A letter to the cyclist who passed the Atwater Bridge over the Los Angeles River

LOS ANGELES, CA - FEBRUARY 1, 2019 - - The belongings of the homeless are left on the Los Angeles River on February 1, 2019. Many homeless people living on an island, in the background, in the middle from the river they move to higher ground before a storm hits.  Homeless people living along the river remember their fellow homeless friend Geoff Garland, who was killed late last year in a murder suicide in Atwater Village.  (Genaro Molina / Los Angeles Times)

The belongings of the homeless are left near the Los Angeles River. Many live on an island in the middle of the river and move to higher ground before a storm hits. (Genaro Molina / Los Angeles Times)

On the morning of September 15, I received a message on the communication platform used by the homeless advocacy organization I work with. She said that C., an associate of ours who lives on an island in the Los Angeles River, needed to contact her case manager about her general aid and food stamp benefits within the next 24 hours. I agreed to go find her.

A little later, I got a follow-up message: C. is dead.

This is how the homeless die, suddenly, but not unexpectedly. Homelessness is a terminal condition if left untreated, and C. is one of nearly a dozen acquaintances who have died on the streets in recent years.

Another outreach volunteer and I headed down to the river to offer our condolences to C.’s partner, T. We found him at his usual spot, south of the new horse bridge, which connects Atwater Village and Griffith Park. Huddled against the metal barrier, blocking one of the two lanes of the bike path, we listened as he recounted the events that led to C.’s death. Chest pain on Monday, a trip to the hospital, his rapid decline, the children separated with whom he had tried to contact, the last sad moments of his passing. All this is conveyed in a flat, almost indifferent tone, mute evidence of a life so full of horror that even the sudden death of her lover does not elicit any outward expression of surprise or strong emotion.

These were the circumstances in which you, dressed in spandex and biking south along the river, yelled at the three of us to get out of the way, to which I responded with predictable vulgarity.

I was surprised when you came back to insist that I apologize for my foul language and for forcing you to change lanes. You seemed genuinely sure that you were the hurt party, and I figured you would wear that for the rest of the day, telling your friends about the confrontation, using it as an example of our continuing civilizational decline.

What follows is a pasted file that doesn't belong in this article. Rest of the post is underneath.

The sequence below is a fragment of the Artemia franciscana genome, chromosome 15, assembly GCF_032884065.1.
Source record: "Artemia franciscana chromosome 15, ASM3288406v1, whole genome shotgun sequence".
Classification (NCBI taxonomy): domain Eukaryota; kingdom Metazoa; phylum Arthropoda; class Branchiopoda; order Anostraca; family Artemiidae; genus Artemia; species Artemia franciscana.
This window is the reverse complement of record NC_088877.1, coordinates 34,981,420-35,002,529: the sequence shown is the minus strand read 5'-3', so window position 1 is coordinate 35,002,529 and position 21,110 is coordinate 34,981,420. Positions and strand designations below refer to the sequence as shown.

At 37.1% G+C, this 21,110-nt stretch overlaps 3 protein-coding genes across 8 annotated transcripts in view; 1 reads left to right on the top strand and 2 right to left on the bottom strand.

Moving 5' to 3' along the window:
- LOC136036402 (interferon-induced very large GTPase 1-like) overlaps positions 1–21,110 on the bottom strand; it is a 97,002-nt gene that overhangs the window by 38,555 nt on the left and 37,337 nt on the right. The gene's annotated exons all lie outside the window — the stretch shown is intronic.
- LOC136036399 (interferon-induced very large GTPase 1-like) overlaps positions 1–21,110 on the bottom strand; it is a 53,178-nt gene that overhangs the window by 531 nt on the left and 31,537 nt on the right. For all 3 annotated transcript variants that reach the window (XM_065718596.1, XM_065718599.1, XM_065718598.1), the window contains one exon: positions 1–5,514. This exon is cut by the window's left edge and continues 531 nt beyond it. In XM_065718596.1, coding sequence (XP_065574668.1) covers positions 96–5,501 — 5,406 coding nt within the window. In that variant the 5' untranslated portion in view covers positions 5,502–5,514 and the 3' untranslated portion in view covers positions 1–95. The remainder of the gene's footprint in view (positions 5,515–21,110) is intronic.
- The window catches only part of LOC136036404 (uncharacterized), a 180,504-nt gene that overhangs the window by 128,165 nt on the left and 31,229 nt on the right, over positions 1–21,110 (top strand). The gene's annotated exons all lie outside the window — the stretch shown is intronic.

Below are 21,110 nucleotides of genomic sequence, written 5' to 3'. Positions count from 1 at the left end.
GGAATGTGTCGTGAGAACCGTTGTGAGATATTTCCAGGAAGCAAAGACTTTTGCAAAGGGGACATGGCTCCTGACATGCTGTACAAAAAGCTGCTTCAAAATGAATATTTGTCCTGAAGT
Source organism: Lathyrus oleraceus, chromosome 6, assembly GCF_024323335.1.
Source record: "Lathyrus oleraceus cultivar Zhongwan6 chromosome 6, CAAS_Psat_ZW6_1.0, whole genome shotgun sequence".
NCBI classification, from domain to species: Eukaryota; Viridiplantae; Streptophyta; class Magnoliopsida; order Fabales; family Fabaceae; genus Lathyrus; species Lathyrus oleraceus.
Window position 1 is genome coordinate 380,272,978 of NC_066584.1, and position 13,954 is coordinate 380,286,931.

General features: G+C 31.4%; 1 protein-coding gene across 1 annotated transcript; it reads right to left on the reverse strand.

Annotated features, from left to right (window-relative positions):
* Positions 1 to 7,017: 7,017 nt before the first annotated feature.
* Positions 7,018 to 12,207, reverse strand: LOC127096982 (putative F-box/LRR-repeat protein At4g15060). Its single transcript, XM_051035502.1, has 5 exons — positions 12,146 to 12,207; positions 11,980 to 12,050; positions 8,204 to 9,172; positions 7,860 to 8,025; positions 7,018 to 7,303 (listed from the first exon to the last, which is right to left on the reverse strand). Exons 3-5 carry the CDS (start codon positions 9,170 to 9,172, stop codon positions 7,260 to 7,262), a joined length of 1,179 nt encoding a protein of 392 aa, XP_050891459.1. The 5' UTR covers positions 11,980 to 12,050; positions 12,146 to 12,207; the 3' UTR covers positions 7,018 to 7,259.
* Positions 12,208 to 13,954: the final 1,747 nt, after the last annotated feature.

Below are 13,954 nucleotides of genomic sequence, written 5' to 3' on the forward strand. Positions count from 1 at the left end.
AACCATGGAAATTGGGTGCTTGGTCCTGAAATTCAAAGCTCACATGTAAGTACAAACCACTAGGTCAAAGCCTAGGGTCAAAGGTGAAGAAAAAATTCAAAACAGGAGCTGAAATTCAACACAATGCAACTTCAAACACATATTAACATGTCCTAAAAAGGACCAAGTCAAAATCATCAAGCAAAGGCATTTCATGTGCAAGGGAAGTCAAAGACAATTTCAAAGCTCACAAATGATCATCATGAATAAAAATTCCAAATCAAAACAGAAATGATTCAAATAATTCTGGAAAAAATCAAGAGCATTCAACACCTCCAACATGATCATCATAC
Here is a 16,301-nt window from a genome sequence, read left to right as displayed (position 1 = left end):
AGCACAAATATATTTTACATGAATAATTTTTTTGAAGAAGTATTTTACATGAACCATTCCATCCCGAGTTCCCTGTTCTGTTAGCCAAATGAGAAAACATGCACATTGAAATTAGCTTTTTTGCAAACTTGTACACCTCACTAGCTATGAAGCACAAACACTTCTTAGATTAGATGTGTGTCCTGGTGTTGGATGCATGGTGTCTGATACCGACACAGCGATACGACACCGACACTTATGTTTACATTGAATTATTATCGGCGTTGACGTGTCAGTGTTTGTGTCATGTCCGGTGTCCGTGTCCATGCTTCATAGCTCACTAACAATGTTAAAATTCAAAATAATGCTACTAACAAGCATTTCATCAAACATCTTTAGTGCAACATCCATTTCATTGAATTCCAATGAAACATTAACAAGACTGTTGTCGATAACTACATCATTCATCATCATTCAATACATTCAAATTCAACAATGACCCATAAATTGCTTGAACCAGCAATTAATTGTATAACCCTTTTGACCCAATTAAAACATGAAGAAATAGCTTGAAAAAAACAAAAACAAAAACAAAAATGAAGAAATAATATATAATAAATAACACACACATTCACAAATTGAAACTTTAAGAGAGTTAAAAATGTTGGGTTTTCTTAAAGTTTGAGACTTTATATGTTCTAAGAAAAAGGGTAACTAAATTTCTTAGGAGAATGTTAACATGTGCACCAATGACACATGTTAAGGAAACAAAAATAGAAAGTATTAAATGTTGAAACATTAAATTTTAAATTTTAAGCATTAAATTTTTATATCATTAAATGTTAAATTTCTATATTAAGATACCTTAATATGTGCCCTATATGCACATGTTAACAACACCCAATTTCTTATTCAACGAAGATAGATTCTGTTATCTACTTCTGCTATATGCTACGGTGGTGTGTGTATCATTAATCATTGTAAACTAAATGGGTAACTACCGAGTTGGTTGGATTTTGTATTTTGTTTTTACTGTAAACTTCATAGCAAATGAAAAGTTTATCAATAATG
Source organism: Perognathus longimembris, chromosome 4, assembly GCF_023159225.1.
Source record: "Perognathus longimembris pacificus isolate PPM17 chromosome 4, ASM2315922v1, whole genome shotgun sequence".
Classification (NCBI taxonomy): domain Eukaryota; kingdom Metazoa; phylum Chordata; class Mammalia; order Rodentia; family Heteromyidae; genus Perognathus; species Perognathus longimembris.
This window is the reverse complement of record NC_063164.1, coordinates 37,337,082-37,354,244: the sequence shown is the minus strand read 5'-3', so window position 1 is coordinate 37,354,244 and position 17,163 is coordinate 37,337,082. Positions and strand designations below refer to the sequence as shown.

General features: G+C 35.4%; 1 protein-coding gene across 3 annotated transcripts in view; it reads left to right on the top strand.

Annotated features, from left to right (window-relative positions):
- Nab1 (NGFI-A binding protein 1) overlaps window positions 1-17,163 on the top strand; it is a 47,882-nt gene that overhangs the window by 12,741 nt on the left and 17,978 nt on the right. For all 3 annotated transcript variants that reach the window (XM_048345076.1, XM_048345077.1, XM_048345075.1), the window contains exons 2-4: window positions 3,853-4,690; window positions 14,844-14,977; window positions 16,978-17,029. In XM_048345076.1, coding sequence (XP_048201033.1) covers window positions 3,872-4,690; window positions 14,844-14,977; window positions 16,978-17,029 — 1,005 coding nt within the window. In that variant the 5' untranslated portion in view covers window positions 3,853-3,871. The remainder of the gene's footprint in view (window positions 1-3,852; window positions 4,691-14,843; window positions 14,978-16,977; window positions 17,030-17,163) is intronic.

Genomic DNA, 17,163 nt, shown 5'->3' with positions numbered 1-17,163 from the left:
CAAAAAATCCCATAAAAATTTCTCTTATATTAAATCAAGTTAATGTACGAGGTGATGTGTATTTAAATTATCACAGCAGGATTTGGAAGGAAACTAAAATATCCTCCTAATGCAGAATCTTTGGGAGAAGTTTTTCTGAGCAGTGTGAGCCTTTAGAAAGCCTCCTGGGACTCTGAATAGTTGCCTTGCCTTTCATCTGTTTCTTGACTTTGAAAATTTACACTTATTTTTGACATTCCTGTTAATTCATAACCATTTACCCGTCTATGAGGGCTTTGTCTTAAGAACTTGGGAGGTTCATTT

Believe it or not, I’m also the type of person who could yell at someone for blocking a bike lane, or littering, or any of the hundreds of other acts that degrade our civic cohesion and make our shared neighborhoods worse. People should not block bike lanes or ride scooters on sidewalks. People should not litter or scribble on bus benches, light fires in trash cans, or leave broken heroin needles and bottles for others to step on. People must not be allowed to suffer in the streets while the richest society in history revolves around them. The sick should not stop receiving treatment, the poor should not be left without food.

Things shouldn’t be like this. I took your behavior as evidence that you, like many of my neighbors, view the homeless exclusively as nuisances, similar to the bad traffic on 5th or our most recent oat milk shortage.

Perhaps this was unfair. Maybe you didn’t see that my partner and I were helping a homeless community member, even though we wore t-shirts that identified us as outreach volunteers. Perhaps his comment was, as he insisted, completely civilized. If I was wrong, then an apology is owed to you and you have it. But I do not apologize for prioritizing the needs of the most vulnerable members of society over the desirability of the prosperous and comfortable.

The citizens of this city are furious about the homeless crisis. They should be; it’s a daily shame that we allow it to continue. But focusing our frustration on the symptoms and not the causes of this crisis is cruel and foolish. Sweeps and special control zones, these things obviously only push the problem a few hundred feet further. You wanted us to move off the bike path, but T. has nowhere else to go.

The solution to this problem must come from those powerful enough to effect change; it is obvious that the non-housed lack this capacity. Maybe I did you an injustice. If so, come with me for a weekend to the Los Angeles River and meet some of the people who live along your bike route. Otherwise, if you see me some other day on the riverbank, trying in some way to help T. or someone like him, I suggest you step on the brakes and pass quietly.

Daniel Polansky is a writer who lives in Los Angeles.

This story originally appeared in the Los Angeles Times.

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